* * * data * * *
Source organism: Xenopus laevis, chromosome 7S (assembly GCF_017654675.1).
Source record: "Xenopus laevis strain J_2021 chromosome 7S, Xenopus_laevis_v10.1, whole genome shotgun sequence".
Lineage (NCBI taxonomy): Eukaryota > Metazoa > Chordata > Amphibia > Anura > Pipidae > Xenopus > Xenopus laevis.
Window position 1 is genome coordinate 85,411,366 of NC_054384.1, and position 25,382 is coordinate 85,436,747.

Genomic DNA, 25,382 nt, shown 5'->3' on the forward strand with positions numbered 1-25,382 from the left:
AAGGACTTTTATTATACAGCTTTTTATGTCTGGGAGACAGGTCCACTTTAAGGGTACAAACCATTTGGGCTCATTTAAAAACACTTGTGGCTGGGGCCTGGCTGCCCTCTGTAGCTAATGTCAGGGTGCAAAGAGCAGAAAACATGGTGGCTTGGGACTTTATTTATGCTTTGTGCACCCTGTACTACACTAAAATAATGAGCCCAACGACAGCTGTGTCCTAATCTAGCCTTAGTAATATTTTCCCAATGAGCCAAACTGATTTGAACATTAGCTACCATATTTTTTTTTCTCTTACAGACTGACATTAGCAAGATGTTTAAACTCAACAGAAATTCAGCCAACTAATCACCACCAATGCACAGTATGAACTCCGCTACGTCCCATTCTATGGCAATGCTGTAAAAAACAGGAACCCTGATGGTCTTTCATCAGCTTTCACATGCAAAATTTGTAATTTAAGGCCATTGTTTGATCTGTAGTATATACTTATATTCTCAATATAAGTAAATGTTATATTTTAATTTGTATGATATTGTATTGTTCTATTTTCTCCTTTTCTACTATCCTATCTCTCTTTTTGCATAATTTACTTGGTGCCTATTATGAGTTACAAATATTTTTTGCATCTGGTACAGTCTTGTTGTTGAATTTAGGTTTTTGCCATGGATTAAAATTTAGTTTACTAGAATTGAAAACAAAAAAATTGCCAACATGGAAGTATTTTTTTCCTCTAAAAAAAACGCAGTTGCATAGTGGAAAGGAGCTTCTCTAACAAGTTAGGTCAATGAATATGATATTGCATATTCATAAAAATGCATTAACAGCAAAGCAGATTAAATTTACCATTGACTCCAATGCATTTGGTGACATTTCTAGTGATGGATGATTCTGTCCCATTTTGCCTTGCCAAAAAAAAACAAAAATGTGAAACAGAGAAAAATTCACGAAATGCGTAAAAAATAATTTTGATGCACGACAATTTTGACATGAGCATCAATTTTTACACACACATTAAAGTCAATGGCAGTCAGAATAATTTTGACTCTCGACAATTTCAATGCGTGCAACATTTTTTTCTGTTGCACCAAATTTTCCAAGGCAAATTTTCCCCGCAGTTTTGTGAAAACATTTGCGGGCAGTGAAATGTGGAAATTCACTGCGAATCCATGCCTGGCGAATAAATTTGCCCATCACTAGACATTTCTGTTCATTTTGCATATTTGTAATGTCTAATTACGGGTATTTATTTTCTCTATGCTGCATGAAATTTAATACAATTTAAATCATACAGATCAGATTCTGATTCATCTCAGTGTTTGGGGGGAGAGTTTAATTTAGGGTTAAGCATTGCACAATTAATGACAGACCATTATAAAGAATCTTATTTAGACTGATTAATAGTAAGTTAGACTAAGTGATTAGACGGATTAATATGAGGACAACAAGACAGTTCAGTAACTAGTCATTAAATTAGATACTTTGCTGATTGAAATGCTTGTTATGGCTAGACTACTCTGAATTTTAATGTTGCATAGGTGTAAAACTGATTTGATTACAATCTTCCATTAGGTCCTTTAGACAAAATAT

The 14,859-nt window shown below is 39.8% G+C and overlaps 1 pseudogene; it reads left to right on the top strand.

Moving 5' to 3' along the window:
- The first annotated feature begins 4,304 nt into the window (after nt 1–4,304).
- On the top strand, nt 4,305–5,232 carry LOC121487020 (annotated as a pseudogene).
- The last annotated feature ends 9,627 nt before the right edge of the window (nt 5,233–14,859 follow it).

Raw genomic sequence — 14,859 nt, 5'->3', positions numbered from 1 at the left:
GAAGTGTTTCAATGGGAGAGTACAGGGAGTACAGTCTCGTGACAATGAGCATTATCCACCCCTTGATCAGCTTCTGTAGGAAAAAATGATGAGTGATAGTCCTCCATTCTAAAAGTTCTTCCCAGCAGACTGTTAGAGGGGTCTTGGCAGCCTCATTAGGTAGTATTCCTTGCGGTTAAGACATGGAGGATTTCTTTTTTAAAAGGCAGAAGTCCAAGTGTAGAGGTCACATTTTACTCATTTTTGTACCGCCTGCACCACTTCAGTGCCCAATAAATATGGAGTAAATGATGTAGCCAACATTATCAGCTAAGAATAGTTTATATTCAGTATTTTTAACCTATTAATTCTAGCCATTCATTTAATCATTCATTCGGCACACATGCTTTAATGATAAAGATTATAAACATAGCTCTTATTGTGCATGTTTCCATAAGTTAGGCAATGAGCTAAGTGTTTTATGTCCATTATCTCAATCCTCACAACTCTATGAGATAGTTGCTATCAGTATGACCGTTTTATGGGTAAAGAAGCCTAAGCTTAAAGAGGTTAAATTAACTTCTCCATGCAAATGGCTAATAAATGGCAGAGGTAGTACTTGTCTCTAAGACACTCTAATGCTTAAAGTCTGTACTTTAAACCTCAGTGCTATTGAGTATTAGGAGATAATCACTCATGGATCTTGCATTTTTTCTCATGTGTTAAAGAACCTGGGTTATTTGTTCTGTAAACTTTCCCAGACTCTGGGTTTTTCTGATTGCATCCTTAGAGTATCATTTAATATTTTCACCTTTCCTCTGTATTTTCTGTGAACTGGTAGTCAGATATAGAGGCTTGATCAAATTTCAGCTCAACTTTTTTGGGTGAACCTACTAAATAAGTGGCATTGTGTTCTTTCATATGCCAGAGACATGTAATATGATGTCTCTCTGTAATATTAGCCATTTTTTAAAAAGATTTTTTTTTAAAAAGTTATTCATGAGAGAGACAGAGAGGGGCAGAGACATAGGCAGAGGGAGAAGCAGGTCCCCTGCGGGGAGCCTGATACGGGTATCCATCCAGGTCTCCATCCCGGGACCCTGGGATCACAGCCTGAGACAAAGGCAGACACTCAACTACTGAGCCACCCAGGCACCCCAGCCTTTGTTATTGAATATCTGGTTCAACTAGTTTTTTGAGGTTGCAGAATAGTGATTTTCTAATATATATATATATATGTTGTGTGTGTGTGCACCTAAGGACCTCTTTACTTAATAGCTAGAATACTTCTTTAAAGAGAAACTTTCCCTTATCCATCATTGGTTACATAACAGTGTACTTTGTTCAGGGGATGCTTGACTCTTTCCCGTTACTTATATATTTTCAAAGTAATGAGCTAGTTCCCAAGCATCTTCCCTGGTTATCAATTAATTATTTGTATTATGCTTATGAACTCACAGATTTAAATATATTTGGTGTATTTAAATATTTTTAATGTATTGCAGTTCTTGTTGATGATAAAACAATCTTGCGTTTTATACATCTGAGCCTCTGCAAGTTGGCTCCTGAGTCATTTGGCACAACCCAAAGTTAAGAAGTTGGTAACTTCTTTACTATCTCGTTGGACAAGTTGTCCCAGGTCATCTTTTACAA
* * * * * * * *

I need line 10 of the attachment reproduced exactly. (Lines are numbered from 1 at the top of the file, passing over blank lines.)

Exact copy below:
- On the top strand, nt 4,305–5,232 carry LOC121487020 (annotated as a pseudogene).